A little-known fact about Facebook Timeline: It relies on MySQL, a database-management system that was originally designed to be used in small-scale applications on just one or a few machines -- a far cry from the 800+ million users of the world's largest social network. What gives?
In this report from Wired, Serkan Piantino, who will be in charge of Facebook's New York engineering office, reveals that Facebook turned to MySQL to help address the memory needs of Timeline, since it works in a fundamentally different way from the news feed.
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Since Timeline is more concerned about organizing data neatly than shooting out updates in real time, MySQL is well suited for the app. Although the data is aggregated in the same location as the data is kept (i.e. not over a network connection), that data is managed by MySQL, and not an alternative like NoSQL or Hadoop Hbase.
"A lot of people are surprised that for this shiny new thing for Facebook, we’re using MySQL,” Piantino told Wired. “We treat [MySQL] as a generic engine for data manipulation. We use it as a storage engine. And it’s really efficient."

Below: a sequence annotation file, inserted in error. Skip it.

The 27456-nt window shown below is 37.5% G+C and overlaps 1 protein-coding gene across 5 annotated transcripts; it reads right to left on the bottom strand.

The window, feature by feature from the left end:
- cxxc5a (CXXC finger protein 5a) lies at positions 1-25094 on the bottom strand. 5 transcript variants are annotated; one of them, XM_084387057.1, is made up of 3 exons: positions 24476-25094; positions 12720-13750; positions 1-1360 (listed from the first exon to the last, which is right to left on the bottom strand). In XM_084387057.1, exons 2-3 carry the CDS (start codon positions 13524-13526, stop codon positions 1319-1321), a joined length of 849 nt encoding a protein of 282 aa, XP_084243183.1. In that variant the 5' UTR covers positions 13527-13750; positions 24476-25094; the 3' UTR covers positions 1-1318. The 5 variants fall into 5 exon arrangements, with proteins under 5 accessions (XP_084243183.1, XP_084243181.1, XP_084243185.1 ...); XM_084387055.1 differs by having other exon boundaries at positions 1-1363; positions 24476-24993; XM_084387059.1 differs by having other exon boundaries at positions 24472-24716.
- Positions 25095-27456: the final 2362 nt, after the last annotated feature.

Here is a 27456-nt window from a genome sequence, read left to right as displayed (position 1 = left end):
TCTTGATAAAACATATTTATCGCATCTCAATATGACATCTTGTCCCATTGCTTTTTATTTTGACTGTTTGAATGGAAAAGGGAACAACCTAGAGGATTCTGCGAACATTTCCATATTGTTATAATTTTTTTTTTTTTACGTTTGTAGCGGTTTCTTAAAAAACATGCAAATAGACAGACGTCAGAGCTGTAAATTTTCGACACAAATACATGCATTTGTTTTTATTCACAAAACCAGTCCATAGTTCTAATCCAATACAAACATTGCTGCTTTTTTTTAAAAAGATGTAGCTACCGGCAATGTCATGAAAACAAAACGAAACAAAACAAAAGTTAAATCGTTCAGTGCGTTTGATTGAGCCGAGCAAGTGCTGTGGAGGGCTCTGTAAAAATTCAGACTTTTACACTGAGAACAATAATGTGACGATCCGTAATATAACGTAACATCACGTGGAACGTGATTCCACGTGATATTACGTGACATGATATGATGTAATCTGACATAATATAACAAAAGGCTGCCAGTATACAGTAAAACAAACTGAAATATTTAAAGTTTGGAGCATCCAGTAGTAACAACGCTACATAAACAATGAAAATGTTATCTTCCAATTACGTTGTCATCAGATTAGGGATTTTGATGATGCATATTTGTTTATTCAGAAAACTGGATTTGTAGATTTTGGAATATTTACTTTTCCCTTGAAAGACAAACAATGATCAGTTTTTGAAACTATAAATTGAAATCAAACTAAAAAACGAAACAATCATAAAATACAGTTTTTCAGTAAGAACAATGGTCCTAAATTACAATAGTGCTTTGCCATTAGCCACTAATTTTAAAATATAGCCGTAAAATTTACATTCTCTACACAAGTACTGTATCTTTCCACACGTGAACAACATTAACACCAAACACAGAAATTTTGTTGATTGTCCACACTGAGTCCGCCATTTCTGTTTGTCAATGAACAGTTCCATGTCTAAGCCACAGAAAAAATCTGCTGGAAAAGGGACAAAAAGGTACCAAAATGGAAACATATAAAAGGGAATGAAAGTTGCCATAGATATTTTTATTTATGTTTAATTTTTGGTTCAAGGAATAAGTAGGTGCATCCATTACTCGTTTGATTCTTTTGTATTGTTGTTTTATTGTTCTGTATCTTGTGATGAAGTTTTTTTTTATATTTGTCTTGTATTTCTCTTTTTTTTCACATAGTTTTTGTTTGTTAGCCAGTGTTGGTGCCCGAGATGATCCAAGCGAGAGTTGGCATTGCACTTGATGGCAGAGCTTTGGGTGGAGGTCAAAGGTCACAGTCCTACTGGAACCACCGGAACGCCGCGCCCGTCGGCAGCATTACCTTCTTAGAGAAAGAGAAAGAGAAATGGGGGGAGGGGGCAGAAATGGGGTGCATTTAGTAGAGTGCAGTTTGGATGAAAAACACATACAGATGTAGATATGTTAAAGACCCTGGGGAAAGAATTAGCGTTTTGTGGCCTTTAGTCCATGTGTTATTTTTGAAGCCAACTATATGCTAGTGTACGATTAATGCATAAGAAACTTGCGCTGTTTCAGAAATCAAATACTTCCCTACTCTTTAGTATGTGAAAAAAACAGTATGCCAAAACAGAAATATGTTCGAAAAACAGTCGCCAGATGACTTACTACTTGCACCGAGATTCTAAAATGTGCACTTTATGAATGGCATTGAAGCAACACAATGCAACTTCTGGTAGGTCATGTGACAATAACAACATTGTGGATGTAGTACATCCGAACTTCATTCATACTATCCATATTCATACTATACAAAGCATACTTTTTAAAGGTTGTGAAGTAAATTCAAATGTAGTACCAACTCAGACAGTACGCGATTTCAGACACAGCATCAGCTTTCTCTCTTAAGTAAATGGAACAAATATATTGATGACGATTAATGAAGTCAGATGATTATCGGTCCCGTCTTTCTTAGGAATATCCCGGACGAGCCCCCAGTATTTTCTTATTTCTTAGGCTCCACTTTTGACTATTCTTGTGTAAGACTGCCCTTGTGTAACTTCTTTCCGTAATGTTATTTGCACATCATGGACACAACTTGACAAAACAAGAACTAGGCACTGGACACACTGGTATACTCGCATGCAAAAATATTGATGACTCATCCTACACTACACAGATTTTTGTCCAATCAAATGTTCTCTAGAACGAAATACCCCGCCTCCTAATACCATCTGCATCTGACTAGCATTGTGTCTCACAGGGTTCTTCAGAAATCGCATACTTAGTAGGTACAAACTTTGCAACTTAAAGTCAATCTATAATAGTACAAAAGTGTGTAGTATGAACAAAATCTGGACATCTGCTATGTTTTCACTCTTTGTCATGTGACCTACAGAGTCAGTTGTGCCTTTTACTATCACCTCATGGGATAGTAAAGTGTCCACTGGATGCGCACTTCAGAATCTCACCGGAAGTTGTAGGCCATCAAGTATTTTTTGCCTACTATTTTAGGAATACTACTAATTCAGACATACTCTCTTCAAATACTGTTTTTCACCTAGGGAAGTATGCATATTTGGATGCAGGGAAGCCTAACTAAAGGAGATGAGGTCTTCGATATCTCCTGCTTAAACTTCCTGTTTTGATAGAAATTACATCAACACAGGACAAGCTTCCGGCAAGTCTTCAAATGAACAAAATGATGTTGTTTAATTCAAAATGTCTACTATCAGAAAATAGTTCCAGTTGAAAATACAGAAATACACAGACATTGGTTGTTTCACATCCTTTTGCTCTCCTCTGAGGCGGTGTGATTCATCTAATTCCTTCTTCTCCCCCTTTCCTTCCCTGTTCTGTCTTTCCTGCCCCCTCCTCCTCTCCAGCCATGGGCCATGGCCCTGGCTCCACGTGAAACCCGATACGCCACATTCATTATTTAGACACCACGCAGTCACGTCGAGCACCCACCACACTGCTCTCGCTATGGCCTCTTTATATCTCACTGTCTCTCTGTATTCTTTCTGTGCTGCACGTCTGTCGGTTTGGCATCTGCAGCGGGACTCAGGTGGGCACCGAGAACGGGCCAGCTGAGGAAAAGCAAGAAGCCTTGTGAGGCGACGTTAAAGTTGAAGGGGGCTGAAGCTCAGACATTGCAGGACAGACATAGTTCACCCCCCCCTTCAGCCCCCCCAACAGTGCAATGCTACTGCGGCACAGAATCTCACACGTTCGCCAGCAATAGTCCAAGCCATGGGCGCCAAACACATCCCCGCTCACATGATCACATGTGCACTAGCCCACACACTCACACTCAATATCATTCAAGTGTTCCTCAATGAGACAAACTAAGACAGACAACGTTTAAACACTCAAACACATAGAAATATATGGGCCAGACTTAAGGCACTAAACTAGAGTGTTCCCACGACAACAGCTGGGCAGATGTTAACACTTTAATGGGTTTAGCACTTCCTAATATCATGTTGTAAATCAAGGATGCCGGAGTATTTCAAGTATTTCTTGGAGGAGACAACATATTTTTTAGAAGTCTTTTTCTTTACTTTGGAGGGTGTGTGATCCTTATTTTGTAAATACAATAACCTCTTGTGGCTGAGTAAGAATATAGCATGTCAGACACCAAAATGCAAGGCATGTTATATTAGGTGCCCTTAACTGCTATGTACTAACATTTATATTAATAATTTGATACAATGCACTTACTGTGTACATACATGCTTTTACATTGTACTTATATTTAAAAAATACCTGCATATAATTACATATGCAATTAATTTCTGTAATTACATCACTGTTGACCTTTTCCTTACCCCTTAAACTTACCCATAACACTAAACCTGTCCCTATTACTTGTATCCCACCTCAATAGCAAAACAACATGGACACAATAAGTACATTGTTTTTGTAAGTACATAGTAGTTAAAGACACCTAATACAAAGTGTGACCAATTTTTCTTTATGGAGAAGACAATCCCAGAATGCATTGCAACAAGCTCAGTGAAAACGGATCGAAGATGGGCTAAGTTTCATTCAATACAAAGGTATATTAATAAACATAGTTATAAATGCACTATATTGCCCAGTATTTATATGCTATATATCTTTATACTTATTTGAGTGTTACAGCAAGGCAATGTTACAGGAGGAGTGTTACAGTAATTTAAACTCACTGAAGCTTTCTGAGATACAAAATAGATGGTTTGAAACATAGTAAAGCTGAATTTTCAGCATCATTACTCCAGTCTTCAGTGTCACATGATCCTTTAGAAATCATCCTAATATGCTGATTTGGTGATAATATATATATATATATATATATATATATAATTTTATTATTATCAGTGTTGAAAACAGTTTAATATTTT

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Although Piantino frames it as a choice, it could have been made out of necessity. Facebook is thought to rely heavily on MySQL, which is ideal for a small system since it's open source and free. Perfect for an ambitious Harvard student starting a social network in his dorm room.
However, MySQL isn't something a massive digital company would pick as its go-to database platform. Derrick Harris expertly lays out the larger issues of Facebook relying on MySQL in this article at GigaOm, where database guru Micheal Stonebreaker calls it a "fate worse than death."
Facebook is constantly working on improving its MySQL implementation, however, and even has a page dedicated to the issue. It's quite active, and has over 74,000 members.
What do you think of Facebook's use of MySQL, and with Timeline specifically? Is it a time bomb waiting to happen, or a savvy use of existing technology? Let us know in the comments.
This story originally published on Mashable here.